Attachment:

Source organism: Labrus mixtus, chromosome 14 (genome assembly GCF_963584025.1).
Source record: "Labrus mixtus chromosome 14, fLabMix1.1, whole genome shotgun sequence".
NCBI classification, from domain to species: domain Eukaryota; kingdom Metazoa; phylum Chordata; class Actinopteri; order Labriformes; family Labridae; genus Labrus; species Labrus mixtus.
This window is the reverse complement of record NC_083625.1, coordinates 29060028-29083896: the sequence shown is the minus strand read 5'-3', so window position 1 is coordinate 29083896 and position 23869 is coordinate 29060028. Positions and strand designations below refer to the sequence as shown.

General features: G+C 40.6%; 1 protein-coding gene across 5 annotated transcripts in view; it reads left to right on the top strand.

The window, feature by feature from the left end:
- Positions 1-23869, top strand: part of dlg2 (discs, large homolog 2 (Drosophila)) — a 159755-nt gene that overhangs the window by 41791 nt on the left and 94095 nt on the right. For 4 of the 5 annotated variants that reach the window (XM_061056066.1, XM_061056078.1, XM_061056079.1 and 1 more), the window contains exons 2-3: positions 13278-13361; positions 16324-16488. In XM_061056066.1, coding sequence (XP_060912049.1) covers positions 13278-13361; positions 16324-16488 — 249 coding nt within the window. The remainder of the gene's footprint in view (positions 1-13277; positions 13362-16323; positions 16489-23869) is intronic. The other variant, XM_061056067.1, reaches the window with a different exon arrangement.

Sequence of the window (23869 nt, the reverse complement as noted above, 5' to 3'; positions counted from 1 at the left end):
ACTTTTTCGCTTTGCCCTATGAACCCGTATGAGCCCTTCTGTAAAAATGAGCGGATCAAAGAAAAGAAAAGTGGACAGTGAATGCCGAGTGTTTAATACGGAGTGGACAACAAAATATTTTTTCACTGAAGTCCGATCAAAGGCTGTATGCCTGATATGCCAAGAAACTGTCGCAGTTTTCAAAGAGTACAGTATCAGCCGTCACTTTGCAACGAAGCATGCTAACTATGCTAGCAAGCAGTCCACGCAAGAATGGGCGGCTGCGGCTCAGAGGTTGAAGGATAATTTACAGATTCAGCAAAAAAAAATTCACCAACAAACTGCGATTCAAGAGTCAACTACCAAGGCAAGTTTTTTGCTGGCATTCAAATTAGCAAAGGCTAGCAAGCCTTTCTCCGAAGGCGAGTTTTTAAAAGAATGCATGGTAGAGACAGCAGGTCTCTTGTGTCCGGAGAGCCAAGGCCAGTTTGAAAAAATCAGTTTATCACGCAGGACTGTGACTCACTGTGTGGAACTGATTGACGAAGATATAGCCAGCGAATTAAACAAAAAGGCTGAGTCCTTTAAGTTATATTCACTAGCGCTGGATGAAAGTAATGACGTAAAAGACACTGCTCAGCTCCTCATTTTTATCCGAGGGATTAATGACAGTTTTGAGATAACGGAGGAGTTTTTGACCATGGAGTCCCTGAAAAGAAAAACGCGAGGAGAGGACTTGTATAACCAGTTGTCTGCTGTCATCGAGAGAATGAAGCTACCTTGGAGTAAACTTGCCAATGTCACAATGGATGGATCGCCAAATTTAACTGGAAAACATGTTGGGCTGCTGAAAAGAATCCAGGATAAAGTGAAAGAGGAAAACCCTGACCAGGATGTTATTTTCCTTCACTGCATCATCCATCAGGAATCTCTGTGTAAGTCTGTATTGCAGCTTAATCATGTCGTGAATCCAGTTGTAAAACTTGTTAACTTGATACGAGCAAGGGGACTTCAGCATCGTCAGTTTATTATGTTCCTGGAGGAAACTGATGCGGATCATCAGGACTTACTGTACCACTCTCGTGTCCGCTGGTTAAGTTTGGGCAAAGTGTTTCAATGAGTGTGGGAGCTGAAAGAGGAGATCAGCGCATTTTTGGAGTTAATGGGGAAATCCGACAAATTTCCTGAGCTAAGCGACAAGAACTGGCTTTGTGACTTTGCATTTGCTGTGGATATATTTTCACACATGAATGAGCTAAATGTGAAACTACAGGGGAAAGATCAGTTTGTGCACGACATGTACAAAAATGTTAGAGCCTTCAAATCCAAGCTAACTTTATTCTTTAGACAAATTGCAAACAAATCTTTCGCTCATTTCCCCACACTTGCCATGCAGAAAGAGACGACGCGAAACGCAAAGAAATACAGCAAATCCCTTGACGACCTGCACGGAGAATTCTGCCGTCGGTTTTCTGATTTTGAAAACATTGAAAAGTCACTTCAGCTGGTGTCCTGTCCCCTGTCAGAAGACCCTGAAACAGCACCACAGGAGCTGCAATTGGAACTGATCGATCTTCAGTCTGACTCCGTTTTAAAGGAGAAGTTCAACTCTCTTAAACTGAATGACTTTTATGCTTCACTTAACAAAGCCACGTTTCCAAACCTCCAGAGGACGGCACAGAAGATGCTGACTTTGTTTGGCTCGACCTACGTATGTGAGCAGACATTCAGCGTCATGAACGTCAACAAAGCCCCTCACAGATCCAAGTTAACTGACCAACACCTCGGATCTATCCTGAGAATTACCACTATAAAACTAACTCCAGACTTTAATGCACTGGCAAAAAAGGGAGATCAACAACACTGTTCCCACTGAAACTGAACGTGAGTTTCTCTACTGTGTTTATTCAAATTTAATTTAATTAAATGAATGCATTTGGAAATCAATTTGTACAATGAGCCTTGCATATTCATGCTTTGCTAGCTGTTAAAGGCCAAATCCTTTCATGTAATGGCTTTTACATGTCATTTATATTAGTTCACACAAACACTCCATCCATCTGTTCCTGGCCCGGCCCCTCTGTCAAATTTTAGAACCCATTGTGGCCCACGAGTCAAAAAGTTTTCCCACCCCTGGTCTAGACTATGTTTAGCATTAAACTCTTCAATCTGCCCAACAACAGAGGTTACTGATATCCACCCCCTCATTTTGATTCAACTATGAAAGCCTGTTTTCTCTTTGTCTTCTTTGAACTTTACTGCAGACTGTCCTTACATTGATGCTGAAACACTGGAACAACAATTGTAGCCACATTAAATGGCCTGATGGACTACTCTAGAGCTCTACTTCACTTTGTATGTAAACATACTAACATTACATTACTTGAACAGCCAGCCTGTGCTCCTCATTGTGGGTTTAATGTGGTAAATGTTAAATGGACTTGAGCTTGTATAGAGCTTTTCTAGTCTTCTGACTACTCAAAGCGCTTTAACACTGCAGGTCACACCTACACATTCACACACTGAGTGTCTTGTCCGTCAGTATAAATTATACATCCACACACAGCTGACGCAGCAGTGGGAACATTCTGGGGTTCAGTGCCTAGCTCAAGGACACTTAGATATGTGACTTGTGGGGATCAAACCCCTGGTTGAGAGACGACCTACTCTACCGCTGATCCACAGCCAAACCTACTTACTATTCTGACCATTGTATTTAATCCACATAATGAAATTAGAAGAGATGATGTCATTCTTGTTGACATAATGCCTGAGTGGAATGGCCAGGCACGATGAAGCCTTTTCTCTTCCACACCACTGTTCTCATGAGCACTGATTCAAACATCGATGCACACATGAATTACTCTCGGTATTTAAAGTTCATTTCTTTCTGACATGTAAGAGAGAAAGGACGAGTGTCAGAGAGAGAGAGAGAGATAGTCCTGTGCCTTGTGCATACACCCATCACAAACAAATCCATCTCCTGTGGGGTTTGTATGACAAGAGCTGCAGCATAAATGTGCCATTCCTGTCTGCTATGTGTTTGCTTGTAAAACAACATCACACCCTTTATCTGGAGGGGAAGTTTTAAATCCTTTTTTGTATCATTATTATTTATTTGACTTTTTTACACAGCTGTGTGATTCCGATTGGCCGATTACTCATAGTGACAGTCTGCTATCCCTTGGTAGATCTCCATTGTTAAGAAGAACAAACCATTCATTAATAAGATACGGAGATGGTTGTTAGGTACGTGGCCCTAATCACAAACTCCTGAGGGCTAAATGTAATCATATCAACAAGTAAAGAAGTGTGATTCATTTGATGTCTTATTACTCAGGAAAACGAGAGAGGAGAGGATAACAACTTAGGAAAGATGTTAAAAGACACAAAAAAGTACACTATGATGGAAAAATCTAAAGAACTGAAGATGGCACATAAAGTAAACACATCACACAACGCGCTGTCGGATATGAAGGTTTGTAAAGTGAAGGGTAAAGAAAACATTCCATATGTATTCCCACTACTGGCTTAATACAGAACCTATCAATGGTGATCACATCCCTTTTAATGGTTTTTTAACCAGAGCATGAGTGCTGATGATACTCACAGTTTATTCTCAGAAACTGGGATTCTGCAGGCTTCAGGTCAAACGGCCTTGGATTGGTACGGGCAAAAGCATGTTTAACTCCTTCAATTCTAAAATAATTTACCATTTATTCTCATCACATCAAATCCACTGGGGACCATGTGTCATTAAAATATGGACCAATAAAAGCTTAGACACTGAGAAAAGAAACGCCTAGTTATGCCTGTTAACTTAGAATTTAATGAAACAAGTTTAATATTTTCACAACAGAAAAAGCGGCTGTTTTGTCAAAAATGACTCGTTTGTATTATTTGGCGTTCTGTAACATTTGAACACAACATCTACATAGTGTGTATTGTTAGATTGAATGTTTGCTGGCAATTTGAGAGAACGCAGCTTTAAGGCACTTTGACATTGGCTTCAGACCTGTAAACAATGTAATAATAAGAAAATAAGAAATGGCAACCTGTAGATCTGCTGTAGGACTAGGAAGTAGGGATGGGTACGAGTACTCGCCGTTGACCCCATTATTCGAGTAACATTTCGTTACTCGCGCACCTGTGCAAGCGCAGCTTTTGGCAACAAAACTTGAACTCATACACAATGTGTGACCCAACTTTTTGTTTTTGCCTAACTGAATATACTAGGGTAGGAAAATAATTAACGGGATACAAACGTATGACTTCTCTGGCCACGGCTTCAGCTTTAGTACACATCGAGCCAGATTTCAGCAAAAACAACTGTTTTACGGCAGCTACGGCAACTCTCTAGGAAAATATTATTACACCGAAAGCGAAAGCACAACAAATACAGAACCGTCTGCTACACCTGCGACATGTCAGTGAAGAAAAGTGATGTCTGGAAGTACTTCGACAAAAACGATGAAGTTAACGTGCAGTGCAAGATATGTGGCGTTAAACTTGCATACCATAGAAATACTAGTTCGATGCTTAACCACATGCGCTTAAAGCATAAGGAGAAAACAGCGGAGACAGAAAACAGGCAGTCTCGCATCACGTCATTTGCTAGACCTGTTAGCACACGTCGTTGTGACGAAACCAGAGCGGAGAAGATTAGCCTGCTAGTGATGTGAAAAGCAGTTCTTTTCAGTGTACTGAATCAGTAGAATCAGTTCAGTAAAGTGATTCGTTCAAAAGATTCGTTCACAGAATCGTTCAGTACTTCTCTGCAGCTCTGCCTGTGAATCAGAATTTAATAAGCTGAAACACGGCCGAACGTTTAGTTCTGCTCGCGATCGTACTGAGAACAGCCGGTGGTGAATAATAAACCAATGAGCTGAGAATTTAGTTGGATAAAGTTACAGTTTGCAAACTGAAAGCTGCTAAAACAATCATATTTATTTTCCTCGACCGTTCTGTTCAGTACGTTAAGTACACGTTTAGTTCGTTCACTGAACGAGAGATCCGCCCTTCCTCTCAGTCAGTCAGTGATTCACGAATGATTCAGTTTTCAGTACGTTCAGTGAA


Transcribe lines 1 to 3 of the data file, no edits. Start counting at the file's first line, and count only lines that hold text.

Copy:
Source organism: Labrus mixtus, chromosome 14 (genome assembly GCF_963584025.1).
Source record: "Labrus mixtus chromosome 14, fLabMix1.1, whole genome shotgun sequence".
NCBI classification, from domain to species: domain Eukaryota; kingdom Metazoa; phylum Chordata; class Actinopteri; order Labriformes; family Labridae; genus Labrus; species Labrus mixtus.